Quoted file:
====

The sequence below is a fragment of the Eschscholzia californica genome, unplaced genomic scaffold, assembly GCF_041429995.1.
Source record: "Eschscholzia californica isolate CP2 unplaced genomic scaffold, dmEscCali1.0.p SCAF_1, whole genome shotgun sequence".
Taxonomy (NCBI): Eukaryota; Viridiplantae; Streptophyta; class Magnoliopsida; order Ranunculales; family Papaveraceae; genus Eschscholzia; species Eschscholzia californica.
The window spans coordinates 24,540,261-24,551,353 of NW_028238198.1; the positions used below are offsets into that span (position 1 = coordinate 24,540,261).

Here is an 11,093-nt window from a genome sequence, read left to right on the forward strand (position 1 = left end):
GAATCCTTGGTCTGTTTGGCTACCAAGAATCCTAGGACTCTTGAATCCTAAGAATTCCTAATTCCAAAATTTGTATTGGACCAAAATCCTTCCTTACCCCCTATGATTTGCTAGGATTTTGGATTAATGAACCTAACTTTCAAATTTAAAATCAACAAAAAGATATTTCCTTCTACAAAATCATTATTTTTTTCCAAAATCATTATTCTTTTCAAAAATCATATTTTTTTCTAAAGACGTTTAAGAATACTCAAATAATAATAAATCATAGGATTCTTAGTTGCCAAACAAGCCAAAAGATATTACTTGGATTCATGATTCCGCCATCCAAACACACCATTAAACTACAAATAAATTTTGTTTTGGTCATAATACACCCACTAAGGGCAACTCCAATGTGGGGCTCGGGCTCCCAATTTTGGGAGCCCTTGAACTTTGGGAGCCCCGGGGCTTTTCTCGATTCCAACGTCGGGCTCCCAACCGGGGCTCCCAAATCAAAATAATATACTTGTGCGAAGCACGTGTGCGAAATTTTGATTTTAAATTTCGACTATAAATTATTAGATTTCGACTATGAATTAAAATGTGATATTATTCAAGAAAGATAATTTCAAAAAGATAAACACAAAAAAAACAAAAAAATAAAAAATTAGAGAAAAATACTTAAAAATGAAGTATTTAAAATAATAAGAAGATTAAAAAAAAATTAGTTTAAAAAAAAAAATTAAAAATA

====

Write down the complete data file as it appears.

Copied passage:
The sequence below is a fragment of the Eschscholzia californica genome, unplaced genomic scaffold, assembly GCF_041429995.1.
Source record: "Eschscholzia californica isolate CP2 unplaced genomic scaffold, dmEscCali1.0.p SCAF_1, whole genome shotgun sequence".
Taxonomy (NCBI): Eukaryota; Viridiplantae; Streptophyta; class Magnoliopsida; order Ranunculales; family Papaveraceae; genus Eschscholzia; species Eschscholzia californica.
The window spans coordinates 24,540,261-24,551,353 of NW_028238198.1; the positions used below are offsets into that span (position 1 = coordinate 24,540,261).

Here is an 11,093-nt window from a genome sequence, read left to right on the forward strand (position 1 = left end):
GAATCCTTGGTCTGTTTGGCTACCAAGAATCCTAGGACTCTTGAATCCTAAGAATTCCTAATTCCAAAATTTGTATTGGACCAAAATCCTTCCTTACCCCCTATGATTTGCTAGGATTTTGGATTAATGAACCTAACTTTCAAATTTAAAATCAACAAAAAGATATTTCCTTCTACAAAATCATTATTTTTTTCCAAAATCATTATTCTTTTCAAAAATCATATTTTTTTCTAAAGACGTTTAAGAATACTCAAATAATAATAAATCATAGGATTCTTAGTTGCCAAACAAGCCAAAAGATATTACTTGGATTCATGATTCCGCCATCCAAACACACCATTAAACTACAAATAAATTTTGTTTTGGTCATAATACACCCACTAAGGGCAACTCCAATGTGGGGCTCGGGCTCCCAATTTTGGGAGCCCTTGAACTTTGGGAGCCCCGGGGCTTTTCTCGATTCCAACGTCGGGCTCCCAACCGGGGCTCCCAAATCAAAATAATATACTTGTGCGAAGCACGTGTGCGAAATTTTGATTTTAAATTTCGACTATAAATTATTAGATTTCGACTATGAATTAAAATGTGATATTATTCAAGAAAGATAATTTCAAAAAGATAAACACAAAAAAAACAAAAAAATAAAAAATTAGAGAAAAATACTTAAAAATGAAGTATTTAAAATAATAAGAAGATTAAAAAAAAATTAGTTTAAAAAAAAAAATTAAAAATA